Christmas has come early this year. Not in the sense that it moves around like Easter, but that leaves are still on the trees and it feels like October. Nobody can believe that Christmas is just around the corner. No sound of sleigh bells, no biblical sheep in the bleak midwinter. I worry that global warming means that the snowy Suffolk Christmas is over, and now we will have Texas Christmas like my friend Ben McGuffey. On Christmas Eve, he turns the air conditioner up high so that the house will be cold enough to light a roaring fire on Christmas Day.

Although White Christmas may be confined to Scotland and literature, I see the sequel: the Green Christmas. Last week, a farmer from Lincolnshire called Ned came to see me about selling his Christmas trees in our Farmers’ Market. I told him we already had a tree stall. ‘Are they organic Christmas trees?’ he asked. While I was digesting the idea of a Christmas tree that’s safe to eat, he said: ‘Because mine are all organic.’ I hemmed and hawed. ‘Well, we also have a stall that sells live trees with roots and soil so they can be planted later outside.’

He looked sad. ‘I hate to tell you, but that’s a cruel thing to do.’ Gazing into the distance at our ancient woodland, he explained that, what with the root loss on digging and the high temperature and low humidity of the indoor environment, the tree’s health suffers badly. The survival rate is low. ‘If you have a living tree, don’t keep it inside for more than three days at most. Central heating and log fires bring them out of dormancy, and then they have little or no protection when they are put outside in the midwinter cold.’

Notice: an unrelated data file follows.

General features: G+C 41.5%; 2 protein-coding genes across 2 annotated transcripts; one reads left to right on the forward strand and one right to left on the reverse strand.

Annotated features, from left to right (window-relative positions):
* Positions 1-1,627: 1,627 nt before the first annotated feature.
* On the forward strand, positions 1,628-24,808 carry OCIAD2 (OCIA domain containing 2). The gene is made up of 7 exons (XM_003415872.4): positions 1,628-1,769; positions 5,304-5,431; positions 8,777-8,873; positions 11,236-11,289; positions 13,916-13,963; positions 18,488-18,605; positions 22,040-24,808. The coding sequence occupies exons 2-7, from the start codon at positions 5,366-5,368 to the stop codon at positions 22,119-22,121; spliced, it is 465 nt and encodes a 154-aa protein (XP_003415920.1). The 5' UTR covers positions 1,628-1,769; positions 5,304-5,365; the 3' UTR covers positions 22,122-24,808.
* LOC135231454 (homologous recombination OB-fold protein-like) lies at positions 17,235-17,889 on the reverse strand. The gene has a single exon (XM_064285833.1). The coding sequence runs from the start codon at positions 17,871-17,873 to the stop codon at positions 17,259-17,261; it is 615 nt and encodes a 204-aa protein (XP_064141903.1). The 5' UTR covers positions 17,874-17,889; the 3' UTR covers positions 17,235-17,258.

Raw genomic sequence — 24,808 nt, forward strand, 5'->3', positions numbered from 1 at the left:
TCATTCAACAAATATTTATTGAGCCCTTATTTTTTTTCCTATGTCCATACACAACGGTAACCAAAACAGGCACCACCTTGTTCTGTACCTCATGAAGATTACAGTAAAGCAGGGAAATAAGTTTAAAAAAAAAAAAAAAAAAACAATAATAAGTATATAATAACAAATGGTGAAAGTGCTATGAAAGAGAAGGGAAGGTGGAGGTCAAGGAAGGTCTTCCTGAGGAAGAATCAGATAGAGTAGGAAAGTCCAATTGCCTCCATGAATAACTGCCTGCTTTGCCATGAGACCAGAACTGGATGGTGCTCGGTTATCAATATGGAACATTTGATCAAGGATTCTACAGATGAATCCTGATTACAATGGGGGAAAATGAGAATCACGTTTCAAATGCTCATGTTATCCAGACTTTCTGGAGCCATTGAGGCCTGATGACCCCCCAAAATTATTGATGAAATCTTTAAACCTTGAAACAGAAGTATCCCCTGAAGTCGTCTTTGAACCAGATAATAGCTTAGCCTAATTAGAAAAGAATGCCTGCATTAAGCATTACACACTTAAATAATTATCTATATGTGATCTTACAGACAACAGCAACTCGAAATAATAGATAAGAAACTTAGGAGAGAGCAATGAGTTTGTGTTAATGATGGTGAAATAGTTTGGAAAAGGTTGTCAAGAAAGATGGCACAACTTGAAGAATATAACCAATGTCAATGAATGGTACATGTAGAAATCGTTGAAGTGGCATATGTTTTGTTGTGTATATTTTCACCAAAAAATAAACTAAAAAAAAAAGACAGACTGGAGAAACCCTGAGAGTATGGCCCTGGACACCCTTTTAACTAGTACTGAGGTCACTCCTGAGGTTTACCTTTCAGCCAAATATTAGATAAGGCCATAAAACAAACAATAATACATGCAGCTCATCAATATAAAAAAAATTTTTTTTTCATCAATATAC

Dotted around this farm are trees that once were covered in lights and surrounded with presents. Now they soar past the telephone wires and, frankly, I wish they were in Norway where they belong, and not symbols of cruelty to trees.

I wondered out loud if artificial trees meant that no living thing would have to die for Christmas. Ned looked mournful. ‘Artificial trees are made from PVC which is stabilised with lead. It can never be recycled and ends up in a landfill.’ He pulled out pictures of his Christmas-tree farm with signs that read ‘Real trees reduce carbon dioxide in the atmosphere while growing’ and ‘Real trees: a good habitat for wildlife’. He adds: ‘Problem is, tree farmers use a heavy input of pesticides to grow the trees.’

Like free-range chickens allowed to roam into adolescence, Ned’s trees aren’t harvested until they are 10 years old. He only grows species of fir because they don’t shed when they dry out, have good foliage colour and smell like Christmas.

Most of Ned’s trees will go to London. He’s trying to convince councils to create a service where, for £10, the trees would be collected after Christmas, the needles hoovered up and the trees made into mulch. Some of the proceeds would go to plant trees in London. It hasn’t happened yet, but he believes it’s what folks want. As he pulls out of the farmyard, I ask what kind of tree he has at Christmas. ‘I choose the sad ones. The trees that are kinda crooked and nobody wants. Then we decorate it and make it beautiful.’

‘You put lights on it?’ ‘Nah, trees don’t need that. Just candles that we light on Christmas Eve.’ As he drives off, I have a vision of Little House on the Prairie, where the mice come out at night to nibble the strings of popcorn on the tree. Snow is gently falling and in the distance is the tinkle of sleigh bells.

This article first appeared in Country Life magazine on 7 December, 2006.